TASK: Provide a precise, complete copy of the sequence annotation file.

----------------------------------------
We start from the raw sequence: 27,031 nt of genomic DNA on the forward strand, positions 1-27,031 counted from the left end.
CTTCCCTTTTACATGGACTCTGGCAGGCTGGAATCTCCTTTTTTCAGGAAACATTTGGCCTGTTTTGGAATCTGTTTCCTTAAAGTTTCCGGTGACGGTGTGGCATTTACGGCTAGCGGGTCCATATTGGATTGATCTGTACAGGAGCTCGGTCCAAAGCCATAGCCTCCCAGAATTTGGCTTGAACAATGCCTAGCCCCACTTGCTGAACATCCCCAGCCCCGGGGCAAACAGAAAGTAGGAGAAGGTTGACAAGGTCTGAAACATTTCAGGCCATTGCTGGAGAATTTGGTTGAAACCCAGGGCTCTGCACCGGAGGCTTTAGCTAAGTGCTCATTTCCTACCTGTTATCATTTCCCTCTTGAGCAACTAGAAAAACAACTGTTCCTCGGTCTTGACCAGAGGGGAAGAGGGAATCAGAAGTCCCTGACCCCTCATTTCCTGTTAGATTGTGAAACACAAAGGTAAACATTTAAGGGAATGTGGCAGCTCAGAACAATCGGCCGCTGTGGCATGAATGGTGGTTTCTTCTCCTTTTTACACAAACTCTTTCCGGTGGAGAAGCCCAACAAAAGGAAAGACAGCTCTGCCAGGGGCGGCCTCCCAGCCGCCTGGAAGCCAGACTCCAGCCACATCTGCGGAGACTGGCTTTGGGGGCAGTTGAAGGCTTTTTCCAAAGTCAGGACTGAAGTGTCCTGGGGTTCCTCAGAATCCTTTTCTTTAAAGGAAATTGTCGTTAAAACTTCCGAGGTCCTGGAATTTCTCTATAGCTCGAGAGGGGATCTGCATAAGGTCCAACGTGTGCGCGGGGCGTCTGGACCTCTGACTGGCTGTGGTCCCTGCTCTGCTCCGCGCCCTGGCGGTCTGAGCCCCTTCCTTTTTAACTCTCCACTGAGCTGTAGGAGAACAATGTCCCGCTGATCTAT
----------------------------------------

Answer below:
We start from the raw sequence: 27,031 nt of genomic DNA on the forward strand, positions 1-27,031 counted from the left end.
CTTCCCTTTTACATGGACTCTGGCAGGCTGGAATCTCCTTTTTTCAGGAAACATTTGGCCTGTTTTGGAATCTGTTTCCTTAAAGTTTCCGGTGACGGTGTGGCATTTACGGCTAGCGGGTCCATATTGGATTGATCTGTACAGGAGCTCGGTCCAAAGCCATAGCCTCCCAGAATTTGGCTTGAACAATGCCTAGCCCCACTTGCTGAACATCCCCAGCCCCGGGGCAAACAGAAAGTAGGAGAAGGTTGACAAGGTCTGAAACATTTCAGGCCATTGCTGGAGAATTTGGTTGAAACCCAGGGCTCTGCACCGGAGGCTTTAGCTAAGTGCTCATTTCCTACCTGTTATCATTTCCCTCTTGAGCAACTAGAAAAACAACTGTTCCTCGGTCTTGACCAGAGGGGAAGAGGGAATCAGAAGTCCCTGACCCCTCATTTCCTGTTAGATTGTGAAACACAAAGGTAAACATTTAAGGGAATGTGGCAGCTCAGAACAATCGGCCGCTGTGGCATGAATGGTGGTTTCTTCTCCTTTTTACACAAACTCTTTCCGGTGGAGAAGCCCAACAAAAGGAAAGACAGCTCTGCCAGGGGCGGCCTCCCAGCCGCCTGGAAGCCAGACTCCAGCCACATCTGCGGAGACTGGCTTTGGGGGCAGTTGAAGGCTTTTTCCAAAGTCAGGACTGAAGTGTCCTGGGGTTCCTCAGAATCCTTTTCTTTAAAGGAAATTGTCGTTAAAACTTCCGAGGTCCTGGAATTTCTCTATAGCTCGAGAGGGGATCTGCATAAGGTCCAACGTGTGCGCGGGGCGTCTGGACCTCTGACTGGCTGTGGTCCCTGCTCTGCTCCGCGCCCTGGCGGTCTGAGCCCCTTCCTTTTTAACTCTCCACTGAGCTGTAGGAGAACAATGTCCCGCTGATCTAT